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By Enrique Andres Pretel

LA PAZ (Reuters) - Evo Morales won a third term as Bolivia s president on Sunday, one exit poll and a quick count showed, trouncing his opponents on a promise to consolidate socialist reforms that have vastly extended the state s reach into the natural gas-powered economy.

A Mori exit poll released by Unitel television showed Morales, a prominent member of the bloc of socialist and anti-U.S. leaders in Latin America, winning 61 percent of the vote. His closest rival, Samuel Doria Medina, had 24 percent.

A quick count released by local TV channel ATB showed Morales with 60.5 percent of the vote.

Morales folksy appeal and prudent spending of funds from a natural gas bonanza to finance welfare programs, roads and schools have earned the 54-year-old wide support in a country long dogged by coups and political instability.

His winning margin in the exit poll was in line with opinion polls ahead of the vote, which also forecast the former coca grower s Movement Toward Socialism party would maintain its grip on Congress.

If confirmed when official results come in, Morales will be in a strong position to keep pursuing his brand of indigenous socialism , under which he has nationalized key industries such as oil and gas to finance welfare programs and build new roads and schools.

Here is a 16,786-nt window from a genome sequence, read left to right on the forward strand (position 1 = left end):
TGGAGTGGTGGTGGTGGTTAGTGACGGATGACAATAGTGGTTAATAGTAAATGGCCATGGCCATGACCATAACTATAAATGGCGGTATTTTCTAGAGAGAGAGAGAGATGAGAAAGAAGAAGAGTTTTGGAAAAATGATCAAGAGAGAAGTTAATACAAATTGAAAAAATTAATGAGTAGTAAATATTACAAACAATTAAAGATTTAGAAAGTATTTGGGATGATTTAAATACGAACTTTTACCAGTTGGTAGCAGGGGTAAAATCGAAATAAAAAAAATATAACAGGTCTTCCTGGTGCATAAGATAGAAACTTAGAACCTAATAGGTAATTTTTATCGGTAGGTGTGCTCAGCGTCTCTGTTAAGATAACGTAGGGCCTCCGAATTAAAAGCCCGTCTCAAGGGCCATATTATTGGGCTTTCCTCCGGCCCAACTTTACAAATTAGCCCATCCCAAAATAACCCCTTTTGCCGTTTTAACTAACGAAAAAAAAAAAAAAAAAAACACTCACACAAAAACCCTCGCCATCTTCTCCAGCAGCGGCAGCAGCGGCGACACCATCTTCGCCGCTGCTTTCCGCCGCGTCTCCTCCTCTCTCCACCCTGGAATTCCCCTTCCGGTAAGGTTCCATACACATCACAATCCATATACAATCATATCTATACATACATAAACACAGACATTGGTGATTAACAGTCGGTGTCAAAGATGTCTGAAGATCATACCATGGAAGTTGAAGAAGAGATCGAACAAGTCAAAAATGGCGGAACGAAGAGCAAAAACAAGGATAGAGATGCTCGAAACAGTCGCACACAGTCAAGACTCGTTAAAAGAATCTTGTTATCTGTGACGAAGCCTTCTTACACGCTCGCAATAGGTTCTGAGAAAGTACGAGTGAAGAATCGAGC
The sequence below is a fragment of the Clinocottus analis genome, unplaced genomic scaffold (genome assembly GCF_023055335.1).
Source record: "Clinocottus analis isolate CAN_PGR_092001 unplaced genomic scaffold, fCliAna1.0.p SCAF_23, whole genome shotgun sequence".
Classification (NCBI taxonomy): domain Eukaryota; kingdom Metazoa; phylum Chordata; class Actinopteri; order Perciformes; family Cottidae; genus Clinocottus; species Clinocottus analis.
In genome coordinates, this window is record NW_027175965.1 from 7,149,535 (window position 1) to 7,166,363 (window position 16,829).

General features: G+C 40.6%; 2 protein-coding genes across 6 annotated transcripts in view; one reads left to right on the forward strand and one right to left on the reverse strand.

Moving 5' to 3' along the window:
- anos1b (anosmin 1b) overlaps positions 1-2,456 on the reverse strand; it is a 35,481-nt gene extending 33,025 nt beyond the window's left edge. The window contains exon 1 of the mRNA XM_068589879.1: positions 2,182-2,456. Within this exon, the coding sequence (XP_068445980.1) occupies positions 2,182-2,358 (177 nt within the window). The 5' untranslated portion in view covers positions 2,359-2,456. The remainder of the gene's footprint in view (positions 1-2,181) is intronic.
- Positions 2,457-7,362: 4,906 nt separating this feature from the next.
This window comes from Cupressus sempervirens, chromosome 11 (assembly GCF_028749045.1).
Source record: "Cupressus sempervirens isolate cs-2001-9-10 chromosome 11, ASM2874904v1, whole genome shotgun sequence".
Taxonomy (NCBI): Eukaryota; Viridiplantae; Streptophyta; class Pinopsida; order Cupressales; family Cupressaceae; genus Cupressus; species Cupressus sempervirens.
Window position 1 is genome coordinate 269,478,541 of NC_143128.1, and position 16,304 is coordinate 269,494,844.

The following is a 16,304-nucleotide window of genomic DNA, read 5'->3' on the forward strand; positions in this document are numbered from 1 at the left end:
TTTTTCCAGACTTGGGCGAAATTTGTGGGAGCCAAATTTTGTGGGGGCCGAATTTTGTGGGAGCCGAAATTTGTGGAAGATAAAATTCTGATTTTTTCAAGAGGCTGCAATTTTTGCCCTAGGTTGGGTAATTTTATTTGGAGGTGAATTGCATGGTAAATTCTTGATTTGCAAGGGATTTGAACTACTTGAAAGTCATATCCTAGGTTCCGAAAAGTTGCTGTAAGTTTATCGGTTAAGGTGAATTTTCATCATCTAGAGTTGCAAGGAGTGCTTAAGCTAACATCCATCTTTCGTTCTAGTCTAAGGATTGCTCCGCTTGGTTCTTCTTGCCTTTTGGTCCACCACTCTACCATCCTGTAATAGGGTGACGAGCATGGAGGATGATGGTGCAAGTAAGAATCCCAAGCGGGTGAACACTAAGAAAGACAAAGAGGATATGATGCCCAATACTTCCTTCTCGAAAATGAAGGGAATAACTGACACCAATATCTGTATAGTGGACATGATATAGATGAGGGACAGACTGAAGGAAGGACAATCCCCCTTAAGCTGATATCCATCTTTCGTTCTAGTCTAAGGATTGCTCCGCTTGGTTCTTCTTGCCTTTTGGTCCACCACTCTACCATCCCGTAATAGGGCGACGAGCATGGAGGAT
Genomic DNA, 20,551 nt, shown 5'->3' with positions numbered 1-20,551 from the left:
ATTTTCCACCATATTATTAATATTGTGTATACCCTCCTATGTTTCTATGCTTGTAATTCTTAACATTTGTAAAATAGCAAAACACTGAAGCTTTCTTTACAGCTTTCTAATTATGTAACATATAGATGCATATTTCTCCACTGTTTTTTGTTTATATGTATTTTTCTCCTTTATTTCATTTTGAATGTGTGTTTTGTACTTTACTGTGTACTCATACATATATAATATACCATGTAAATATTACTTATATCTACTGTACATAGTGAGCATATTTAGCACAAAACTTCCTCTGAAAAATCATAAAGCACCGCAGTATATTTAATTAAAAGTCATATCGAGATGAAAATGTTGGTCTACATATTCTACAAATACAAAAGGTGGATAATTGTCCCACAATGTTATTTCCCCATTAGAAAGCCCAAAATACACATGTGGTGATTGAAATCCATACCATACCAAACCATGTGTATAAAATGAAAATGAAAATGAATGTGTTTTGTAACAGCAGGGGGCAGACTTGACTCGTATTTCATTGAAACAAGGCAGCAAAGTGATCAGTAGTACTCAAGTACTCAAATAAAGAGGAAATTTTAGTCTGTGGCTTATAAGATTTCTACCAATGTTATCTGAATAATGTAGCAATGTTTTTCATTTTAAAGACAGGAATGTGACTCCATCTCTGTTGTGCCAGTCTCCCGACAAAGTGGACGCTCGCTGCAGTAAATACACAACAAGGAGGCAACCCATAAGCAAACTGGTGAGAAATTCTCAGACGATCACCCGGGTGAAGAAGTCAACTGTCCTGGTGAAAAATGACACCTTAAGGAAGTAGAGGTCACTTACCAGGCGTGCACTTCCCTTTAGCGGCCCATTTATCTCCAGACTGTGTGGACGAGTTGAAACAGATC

I voted for Morales, said Flavia Nunez, a 50-year-old office clerk, in central La Paz. These other right-wing candidates would take us back in time. I don t want that.

Morales rivals struggled to match his charisma or offer the Andean country s 6 million voters a more compelling vision for the economy, often focusing on corruption and drugs.

Doria Medina had hugged and kissed his way across the country in a bid to shake off his businessman image but failed to win broad support in a nation that has generally lapped up Morales anti-capitalist, anti-U.S. rhetoric.

Morales campaign billboards ran the slogan With Evo we re doing well . Voters agreed.

A win means Morales, who became Bolivia s first indigenous leader in 2006, will remain in office until January 2020.

He has delivered economic growth averaging above 5 percent a year, also winning plaudits from Wall Street for running fiscal surpluses.

Under Morales, the number of Bolivians living in extreme poverty has fallen to one in five from more than a third of the population of 10 million in 2006.

Even so, Bolivia remains one of the poorest countries in the Americas.

Morales critics accuse him of using his power to control the courts and of violating the constitution which limits a president to two consecutive terms.

Morales has said he will not run again at the next election in late 2019.

An overwhelming win for Morales would underscore the divisions within the opposition and dampen the hopes held by some voters for change.

This government has had two terms and I don t like it when a small clique lingers on in power, economist Miguel Angel Perez, 53, who voted for Quiroga, said before the results were announced.

(Additional reporting by David Mercado, Monica Machicao and Daniel Ramos; Writing by Richard Lough; Editing by Eric Walsh and Kieran Murray)

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